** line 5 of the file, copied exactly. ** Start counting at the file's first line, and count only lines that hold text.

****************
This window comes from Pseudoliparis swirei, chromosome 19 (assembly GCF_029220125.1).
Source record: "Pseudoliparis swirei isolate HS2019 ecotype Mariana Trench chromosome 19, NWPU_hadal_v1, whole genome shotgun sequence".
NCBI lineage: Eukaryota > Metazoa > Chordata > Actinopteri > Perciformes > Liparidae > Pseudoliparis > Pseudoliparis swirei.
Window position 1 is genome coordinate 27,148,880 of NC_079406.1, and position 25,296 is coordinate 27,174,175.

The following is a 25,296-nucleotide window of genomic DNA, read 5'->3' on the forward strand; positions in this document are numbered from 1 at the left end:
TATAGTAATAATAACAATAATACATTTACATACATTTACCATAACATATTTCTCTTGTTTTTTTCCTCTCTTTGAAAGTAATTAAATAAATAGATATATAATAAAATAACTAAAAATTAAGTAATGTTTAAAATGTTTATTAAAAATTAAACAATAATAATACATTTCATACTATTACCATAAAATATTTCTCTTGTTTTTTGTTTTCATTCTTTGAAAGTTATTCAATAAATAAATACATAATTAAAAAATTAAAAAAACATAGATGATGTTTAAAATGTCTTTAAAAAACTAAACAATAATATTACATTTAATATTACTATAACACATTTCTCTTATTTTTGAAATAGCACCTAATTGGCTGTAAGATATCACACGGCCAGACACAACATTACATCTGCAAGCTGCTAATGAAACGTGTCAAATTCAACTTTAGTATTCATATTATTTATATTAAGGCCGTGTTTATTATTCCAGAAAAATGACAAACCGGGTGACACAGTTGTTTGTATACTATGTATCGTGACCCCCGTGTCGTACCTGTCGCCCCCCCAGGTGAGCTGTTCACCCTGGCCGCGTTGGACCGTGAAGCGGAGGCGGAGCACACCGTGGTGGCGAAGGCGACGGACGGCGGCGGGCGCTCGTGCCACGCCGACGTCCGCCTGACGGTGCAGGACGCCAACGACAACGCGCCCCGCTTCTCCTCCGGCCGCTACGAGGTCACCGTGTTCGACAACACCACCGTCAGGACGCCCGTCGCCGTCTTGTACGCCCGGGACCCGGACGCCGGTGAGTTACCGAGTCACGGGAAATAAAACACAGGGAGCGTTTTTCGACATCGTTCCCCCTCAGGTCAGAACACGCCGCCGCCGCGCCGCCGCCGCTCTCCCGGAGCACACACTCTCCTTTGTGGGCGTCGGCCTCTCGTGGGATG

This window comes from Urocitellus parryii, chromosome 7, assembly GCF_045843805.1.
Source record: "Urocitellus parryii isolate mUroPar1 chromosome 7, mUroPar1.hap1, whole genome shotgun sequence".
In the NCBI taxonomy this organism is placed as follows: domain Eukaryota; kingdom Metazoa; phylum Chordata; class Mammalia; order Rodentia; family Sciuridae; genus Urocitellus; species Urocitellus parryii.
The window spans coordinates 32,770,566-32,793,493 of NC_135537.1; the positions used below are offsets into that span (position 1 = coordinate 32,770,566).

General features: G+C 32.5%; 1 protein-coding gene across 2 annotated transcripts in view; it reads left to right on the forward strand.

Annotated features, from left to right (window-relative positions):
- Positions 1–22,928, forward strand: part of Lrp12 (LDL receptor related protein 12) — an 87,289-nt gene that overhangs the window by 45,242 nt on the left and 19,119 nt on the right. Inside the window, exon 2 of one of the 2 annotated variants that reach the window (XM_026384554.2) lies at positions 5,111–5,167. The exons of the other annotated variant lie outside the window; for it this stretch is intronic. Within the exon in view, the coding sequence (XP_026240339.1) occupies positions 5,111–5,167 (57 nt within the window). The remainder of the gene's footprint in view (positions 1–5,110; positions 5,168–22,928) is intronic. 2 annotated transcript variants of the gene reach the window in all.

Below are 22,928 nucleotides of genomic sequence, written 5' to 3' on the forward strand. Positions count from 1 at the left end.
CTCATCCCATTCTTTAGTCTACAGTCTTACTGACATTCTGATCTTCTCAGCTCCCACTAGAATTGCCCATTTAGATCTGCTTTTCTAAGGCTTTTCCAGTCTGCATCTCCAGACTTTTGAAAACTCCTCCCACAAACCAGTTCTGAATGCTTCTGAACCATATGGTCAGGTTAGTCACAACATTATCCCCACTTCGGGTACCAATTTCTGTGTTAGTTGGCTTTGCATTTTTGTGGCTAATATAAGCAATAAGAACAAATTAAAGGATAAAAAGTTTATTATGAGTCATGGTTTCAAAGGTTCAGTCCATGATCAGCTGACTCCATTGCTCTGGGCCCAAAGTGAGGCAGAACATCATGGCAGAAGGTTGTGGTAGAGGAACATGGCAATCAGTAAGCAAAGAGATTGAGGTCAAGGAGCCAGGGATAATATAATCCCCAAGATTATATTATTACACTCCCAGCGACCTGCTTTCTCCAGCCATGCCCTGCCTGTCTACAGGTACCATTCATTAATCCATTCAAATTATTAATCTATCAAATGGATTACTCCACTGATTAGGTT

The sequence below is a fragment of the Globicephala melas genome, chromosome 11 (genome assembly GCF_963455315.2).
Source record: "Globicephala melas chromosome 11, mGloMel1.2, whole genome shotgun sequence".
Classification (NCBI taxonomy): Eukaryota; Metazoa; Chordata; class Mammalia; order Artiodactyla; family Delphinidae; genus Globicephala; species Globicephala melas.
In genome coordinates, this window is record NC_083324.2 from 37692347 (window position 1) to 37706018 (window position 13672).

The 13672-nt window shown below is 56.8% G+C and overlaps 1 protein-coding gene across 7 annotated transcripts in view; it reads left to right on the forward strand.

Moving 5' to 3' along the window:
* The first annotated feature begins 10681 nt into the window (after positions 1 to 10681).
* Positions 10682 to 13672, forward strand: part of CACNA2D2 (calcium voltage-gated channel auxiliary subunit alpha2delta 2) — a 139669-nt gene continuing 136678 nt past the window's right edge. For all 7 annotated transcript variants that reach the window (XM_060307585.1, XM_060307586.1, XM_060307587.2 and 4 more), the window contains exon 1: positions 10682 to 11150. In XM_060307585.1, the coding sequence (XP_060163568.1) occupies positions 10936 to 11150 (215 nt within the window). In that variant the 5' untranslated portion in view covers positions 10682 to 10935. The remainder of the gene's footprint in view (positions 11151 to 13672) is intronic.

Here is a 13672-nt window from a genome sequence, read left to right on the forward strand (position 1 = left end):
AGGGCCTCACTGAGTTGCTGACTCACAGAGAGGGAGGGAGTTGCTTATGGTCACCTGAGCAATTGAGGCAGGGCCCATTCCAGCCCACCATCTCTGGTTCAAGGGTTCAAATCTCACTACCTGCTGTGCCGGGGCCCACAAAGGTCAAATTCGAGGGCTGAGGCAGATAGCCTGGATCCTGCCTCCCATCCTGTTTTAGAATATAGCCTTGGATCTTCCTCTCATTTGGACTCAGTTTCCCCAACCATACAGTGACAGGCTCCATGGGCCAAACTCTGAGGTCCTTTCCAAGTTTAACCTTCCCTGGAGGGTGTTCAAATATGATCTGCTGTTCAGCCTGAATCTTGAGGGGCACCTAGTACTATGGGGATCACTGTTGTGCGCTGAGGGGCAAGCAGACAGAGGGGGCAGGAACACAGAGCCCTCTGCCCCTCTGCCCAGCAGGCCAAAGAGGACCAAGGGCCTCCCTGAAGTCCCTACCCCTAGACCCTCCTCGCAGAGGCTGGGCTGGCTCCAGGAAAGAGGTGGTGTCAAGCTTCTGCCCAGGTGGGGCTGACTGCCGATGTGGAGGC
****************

The following is a 25,296-nucleotide window of genomic DNA, read 5'->3' on the forward strand; positions in this document are numbered from 1 at the left end: